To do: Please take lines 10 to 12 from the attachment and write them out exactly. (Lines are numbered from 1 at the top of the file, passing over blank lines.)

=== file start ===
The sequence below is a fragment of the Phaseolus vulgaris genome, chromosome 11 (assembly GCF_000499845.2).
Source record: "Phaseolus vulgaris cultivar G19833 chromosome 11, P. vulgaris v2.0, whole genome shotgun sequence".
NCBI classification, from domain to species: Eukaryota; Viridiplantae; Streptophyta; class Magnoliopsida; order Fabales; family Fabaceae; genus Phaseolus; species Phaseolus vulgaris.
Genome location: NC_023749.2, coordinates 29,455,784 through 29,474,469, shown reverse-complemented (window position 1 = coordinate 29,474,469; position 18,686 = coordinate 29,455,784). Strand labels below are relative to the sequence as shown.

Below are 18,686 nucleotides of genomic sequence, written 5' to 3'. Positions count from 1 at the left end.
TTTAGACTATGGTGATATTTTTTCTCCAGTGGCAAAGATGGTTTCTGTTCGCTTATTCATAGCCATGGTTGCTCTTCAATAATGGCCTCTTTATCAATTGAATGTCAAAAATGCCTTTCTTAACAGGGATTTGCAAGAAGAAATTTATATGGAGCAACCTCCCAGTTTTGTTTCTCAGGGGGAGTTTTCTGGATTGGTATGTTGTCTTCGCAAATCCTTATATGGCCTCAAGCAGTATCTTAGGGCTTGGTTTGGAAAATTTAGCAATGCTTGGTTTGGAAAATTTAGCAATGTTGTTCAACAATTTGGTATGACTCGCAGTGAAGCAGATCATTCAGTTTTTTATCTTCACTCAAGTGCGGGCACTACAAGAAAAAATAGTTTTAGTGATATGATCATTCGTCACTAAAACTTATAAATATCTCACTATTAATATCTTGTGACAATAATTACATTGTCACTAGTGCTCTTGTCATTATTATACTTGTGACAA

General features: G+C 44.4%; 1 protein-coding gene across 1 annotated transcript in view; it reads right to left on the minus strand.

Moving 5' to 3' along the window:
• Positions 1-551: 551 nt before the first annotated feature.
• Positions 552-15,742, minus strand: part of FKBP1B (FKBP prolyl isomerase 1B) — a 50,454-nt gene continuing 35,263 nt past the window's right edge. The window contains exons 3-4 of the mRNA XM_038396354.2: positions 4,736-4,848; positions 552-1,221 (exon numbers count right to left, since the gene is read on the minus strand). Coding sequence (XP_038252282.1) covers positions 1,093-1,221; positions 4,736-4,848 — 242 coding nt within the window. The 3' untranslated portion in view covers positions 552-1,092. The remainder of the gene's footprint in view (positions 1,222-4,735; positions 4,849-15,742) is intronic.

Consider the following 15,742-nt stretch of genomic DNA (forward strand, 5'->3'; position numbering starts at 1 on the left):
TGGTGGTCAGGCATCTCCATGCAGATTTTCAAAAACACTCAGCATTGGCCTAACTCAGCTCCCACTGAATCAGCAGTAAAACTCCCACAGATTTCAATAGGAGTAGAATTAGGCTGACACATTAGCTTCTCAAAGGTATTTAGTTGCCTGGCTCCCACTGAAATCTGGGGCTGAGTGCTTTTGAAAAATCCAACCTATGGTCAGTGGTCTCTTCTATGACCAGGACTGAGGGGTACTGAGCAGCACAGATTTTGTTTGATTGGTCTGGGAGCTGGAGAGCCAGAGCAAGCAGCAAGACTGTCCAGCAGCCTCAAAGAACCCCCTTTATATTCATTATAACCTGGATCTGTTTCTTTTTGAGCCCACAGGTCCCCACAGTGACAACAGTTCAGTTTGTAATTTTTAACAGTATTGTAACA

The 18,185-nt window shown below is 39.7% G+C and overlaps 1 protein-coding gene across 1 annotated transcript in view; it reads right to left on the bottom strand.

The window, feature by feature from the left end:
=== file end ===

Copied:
• Positions 552-15,742, minus strand: part of FKBP1B (FKBP prolyl isomerase 1B) — a 50,454-nt gene continuing 35,263 nt past the window's right edge. The window contains exons 3-4 of the mRNA XM_038396354.2: positions 4,736-4,848; positions 552-1,221 (exon numbers count right to left, since the gene is read on the minus strand). Coding sequence (XP_038252282.1) covers positions 1,093-1,221; positions 4,736-4,848 — 242 coding nt within the window. The 3' untranslated portion in view covers positions 552-1,092. The remainder of the gene's footprint in view (positions 1,222-4,735; positions 4,849-15,742) is intronic.

Consider the following 15,742-nt stretch of genomic DNA (forward strand, 5'->3'; position numbering starts at 1 on the left):
TGGTGGTCAGGCATCTCCATGCAGATTTTCAAAAACACTCAGCATTGGCCTAACTCAGCTCCCACTGAATCAGCAGTAAAACTCCCACAGATTTCAATAGGAGTAGAATTAGGCTGACACATTAGCTTCTCAAAGGTATTTAGTTGCCTGGCTCCCACTGAAATCTGGGGCTGAGTGCTTTTGAAAAATCCAACCTATGGTCAGTGGTCTCTTCTATGACCAGGACTGAGGGGTACTGAGCAGCACAGATTTTGTTTGATTGGTCTGGGAGCTGGAGAGCCAGAGCAAGCAGCAAGACTGTCCAGCAGCCTCAAAGAACCCCCTTTATATTCATTATAACCTGGATCTGTTTCTTTTTGAGCCCACAGGTCCCCACAGTGACAACAGTTCAGTTTGTAATTTTTAACAGTATTGTAACA